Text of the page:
Forrester has published a year-on-year comparison on the behavior of social network users. Are the finding a cause for concern or just a reflection of what happens when early adopters are joined by the rest of us?.
Forrester introduced Social Technographics in 2007 as a way of characterising how people interact with social technologies. They grouped consumers into six different categories of participation using a ladder to depict a hierarchy in which the higher end of the ladder indicates a higher level of participation.
So, the top rung of the ladder, Creators, is for those who contribute fresh content by way of web pages, blogs and videos uploaded to YouTube and similar at least once per month and the bottom one is for Internet users who don't engage in anyway with social networking.
For the latest 2010 data a new rung has been added as the second level - Conversationalists for those who post status updates to sites such as Facebook or post tweets on Twitter at least once per week. Data is only available for the US and Europe and 31% of online adults are categorised as Conversationalists.
For the other six categories the latest Forrester report has data for 2009 and 20101 for five regions, US, Europe, Metropolitan China, Japan and Austrailia and the statistic that is attrating the most attention is that, with the exception on Japan, the proportion of Creators has declined.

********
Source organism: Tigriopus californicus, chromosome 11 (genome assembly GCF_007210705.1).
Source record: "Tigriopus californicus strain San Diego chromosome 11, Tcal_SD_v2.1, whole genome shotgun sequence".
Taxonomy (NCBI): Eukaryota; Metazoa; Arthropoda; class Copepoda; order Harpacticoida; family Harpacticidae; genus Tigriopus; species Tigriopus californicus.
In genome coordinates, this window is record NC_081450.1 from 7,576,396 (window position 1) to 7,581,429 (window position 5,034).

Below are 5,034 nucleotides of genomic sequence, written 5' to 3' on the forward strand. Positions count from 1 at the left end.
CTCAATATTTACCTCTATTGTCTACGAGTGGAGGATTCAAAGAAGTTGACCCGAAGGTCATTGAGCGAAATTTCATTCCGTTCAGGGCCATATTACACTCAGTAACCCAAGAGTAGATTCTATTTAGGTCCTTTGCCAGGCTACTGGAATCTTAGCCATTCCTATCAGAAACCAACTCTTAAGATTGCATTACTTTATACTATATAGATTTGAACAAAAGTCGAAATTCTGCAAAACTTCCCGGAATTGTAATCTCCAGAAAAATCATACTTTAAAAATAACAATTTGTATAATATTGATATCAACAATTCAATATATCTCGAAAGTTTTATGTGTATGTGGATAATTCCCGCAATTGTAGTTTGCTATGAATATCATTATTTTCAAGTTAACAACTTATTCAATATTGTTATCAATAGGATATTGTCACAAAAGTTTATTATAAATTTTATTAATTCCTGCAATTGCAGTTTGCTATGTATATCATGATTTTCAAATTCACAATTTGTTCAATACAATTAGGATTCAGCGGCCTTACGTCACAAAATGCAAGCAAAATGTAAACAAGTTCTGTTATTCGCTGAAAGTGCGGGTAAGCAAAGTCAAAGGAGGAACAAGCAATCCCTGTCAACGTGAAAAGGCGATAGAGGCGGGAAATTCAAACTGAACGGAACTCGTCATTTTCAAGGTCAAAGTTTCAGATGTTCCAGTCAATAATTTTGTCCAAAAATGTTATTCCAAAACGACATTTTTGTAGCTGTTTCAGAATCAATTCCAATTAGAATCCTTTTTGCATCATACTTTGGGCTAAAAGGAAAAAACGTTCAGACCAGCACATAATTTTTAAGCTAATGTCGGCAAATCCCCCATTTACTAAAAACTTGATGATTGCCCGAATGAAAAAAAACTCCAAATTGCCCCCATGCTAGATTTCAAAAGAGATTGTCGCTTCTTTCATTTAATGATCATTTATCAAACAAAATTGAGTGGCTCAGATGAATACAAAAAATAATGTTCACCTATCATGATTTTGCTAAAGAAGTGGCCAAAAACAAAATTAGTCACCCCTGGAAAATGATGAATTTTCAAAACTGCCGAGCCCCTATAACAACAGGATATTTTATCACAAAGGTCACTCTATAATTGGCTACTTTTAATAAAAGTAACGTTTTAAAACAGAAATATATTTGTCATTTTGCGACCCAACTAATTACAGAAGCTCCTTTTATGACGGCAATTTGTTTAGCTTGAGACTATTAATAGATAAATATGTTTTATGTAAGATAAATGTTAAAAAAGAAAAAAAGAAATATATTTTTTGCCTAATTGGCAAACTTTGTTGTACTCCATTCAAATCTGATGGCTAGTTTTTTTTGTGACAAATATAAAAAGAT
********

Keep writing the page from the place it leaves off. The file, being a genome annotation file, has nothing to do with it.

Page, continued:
Jackie Rousseau-Anderson, co-author of the report, is quoted as saying:
"Creators are the elite group who power social content. A lack of growth in this area translates into a lack of fresh ideas, content and perspectives."
Using YouTube as an example, she says that one third of U.S. consumers regularly watch user-generated videos on sites like YouTube, but only 10% say they've uploaded videos to public sites and concludes that it seems that interest in becoming a creator of content has plateaued.
However, as this table shows the decline is only of the order of a percentage point and an equally interesting statistic is that the proportion of joiners has risen.
Jackie's blog post has a better interpreation of the data:
The initial wave of consumers using social technologies in the US has halted.
In other words the efforts of early adopters are now being increasingly diluted by the rest. What will be interesting to follow in the future will be if the European pattern, which has far more Inactives and far fewer proactives (the top three rungs) than the other regions will move more into line with the US. After all it starts out with the same proportion of Conversationalists.
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